Measurements of the Earth's Radiation Budget from Satellites During a Five-Year Period. Part I: Extended Time and Space Means

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  • 1 Dept. of Meteorology, The University of Wisconsin, Madison
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Abstract

This paper summarizes an extended time series of measurements of the earth's radiation budget from the first and second generation United States meteorological satellites. Values of planetary albedo, infrared radiant emittance, and the resulting net radiation budget are now available for 39 months during the period 1962–66. These measurements show a mean global albedo of 30%, and net radiation balance within measurement accuracy. The discussion treats global and zonally averaged values for the “mean annual” case, for “mean seasons,” and includes a comparison of measurements during the same seasons in different years. The role of these radiation budget measurements in the total global energy balance is noted.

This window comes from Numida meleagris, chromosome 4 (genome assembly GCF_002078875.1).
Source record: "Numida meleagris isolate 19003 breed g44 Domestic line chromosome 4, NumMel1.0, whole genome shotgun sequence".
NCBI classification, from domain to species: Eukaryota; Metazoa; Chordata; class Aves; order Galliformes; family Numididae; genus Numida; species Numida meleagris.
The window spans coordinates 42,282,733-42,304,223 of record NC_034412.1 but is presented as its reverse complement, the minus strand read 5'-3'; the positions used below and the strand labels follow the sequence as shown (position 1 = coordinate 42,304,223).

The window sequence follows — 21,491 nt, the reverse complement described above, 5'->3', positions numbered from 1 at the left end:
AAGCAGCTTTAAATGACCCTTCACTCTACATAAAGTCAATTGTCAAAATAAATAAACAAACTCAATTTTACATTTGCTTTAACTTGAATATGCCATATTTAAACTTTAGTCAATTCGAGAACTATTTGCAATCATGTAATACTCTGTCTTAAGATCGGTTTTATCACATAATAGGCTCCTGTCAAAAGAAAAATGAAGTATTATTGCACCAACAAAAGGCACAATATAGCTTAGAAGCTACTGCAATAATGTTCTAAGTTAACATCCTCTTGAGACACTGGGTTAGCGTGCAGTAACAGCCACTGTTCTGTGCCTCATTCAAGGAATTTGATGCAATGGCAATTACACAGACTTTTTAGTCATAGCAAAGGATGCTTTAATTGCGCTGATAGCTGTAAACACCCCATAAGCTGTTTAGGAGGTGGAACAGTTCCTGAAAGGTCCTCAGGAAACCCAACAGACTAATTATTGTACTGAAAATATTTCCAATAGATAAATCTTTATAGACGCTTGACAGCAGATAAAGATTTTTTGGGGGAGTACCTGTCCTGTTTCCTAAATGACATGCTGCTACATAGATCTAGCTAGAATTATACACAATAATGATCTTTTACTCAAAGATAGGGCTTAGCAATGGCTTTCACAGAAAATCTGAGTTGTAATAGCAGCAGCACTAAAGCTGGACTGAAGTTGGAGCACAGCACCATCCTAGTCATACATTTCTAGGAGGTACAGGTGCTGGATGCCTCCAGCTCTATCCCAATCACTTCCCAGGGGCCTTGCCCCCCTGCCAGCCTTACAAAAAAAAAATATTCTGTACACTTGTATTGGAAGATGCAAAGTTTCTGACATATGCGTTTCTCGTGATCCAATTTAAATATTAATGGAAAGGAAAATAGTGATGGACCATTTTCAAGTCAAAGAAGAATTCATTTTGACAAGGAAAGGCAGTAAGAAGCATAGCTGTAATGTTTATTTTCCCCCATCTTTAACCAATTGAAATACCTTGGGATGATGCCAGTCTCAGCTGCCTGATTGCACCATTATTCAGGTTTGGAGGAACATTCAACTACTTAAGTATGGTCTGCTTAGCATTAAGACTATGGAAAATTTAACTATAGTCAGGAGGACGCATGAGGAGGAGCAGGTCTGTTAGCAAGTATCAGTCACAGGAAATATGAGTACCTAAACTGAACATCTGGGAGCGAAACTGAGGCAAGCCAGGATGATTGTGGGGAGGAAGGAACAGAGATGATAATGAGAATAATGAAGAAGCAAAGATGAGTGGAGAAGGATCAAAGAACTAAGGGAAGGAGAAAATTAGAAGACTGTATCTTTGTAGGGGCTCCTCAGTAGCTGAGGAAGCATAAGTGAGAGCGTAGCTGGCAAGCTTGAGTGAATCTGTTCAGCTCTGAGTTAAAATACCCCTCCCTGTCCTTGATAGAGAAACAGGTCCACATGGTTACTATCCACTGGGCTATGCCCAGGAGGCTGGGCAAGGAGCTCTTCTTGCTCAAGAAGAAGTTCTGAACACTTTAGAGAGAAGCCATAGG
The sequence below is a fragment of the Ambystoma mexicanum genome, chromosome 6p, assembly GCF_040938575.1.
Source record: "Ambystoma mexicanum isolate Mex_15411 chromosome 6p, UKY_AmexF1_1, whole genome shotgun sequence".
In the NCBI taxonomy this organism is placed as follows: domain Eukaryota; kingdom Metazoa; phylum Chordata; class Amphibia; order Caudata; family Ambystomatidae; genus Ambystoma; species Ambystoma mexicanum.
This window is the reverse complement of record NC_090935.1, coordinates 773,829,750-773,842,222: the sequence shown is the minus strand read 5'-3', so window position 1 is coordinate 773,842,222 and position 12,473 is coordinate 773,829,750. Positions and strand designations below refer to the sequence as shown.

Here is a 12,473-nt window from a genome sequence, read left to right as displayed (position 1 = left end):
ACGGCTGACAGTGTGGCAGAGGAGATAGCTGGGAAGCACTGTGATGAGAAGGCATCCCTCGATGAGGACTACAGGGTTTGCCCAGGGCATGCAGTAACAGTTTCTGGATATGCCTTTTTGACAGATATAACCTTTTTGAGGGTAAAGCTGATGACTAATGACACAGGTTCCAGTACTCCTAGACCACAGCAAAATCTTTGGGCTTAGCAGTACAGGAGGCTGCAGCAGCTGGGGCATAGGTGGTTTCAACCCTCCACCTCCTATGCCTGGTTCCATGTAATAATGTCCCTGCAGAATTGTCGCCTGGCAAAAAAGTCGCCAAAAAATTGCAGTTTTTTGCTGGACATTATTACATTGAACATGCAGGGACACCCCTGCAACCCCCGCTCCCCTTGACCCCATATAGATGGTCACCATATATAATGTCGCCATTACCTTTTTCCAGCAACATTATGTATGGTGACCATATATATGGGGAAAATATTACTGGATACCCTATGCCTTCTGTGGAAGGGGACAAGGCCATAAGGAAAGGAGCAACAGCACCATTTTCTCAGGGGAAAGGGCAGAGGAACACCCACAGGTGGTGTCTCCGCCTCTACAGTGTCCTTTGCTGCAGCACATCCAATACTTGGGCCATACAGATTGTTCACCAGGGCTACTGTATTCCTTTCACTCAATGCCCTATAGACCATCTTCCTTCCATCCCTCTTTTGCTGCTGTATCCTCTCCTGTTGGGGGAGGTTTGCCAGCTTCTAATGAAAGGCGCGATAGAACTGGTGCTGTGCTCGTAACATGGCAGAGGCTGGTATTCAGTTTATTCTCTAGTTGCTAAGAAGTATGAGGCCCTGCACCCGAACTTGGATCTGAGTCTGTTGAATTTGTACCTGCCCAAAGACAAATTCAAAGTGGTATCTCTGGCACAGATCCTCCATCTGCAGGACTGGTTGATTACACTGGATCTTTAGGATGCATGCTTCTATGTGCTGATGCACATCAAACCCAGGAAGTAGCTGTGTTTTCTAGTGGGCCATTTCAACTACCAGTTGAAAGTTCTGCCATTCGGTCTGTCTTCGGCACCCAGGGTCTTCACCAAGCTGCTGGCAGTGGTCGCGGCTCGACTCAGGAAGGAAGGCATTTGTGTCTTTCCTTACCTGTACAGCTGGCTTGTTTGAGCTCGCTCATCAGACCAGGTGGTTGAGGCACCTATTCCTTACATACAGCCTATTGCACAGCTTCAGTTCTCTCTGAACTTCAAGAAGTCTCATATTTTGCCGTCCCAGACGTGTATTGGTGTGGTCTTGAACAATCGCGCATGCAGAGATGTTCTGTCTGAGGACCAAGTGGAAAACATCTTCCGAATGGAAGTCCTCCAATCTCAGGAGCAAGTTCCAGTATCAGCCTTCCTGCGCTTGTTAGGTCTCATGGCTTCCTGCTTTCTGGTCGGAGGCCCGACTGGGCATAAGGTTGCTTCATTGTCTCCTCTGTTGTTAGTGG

Abstract

This paper summarizes an extended time series of measurements of the earth's radiation budget from the first and second generation United States meteorological satellites. Values of planetary albedo, infrared radiant emittance, and the resulting net radiation budget are now available for 39 months during the period 1962–66. These measurements show a mean global albedo of 30%, and net radiation balance within measurement accuracy. The discussion treats global and zonally averaged values for the “mean annual” case, for “mean seasons,” and includes a comparison of measurements during the same seasons in different years. The role of these radiation budget measurements in the total global energy balance is noted.

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